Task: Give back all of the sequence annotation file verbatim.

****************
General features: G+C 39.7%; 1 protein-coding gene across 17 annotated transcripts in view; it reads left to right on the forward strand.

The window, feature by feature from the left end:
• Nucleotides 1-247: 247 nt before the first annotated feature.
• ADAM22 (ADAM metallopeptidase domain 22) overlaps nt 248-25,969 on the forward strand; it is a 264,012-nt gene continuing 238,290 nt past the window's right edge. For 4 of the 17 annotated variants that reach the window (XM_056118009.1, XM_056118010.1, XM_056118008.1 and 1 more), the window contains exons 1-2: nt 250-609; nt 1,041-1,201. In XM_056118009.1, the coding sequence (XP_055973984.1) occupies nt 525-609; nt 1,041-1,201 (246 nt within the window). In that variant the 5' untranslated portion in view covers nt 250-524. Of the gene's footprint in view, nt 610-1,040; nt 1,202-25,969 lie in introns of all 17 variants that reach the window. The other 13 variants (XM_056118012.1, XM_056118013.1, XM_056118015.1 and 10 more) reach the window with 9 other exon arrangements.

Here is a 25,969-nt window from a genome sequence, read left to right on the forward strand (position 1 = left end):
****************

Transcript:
General features: G+C 39.7%; 1 protein-coding gene across 17 annotated transcripts in view; it reads left to right on the forward strand.

The window, feature by feature from the left end:
• Nucleotides 1-247: 247 nt before the first annotated feature.
• ADAM22 (ADAM metallopeptidase domain 22) overlaps nt 248-25,969 on the forward strand; it is a 264,012-nt gene continuing 238,290 nt past the window's right edge. For 4 of the 17 annotated variants that reach the window (XM_056118009.1, XM_056118010.1, XM_056118008.1 and 1 more), the window contains exons 1-2: nt 250-609; nt 1,041-1,201. In XM_056118009.1, the coding sequence (XP_055973984.1) occupies nt 525-609; nt 1,041-1,201 (246 nt within the window). In that variant the 5' untranslated portion in view covers nt 250-524. Of the gene's footprint in view, nt 610-1,040; nt 1,202-25,969 lie in introns of all 17 variants that reach the window. The other 13 variants (XM_056118012.1, XM_056118013.1, XM_056118015.1 and 10 more) reach the window with 9 other exon arrangements.

Here is a 25,969-nt window from a genome sequence, read left to right on the forward strand (position 1 = left end):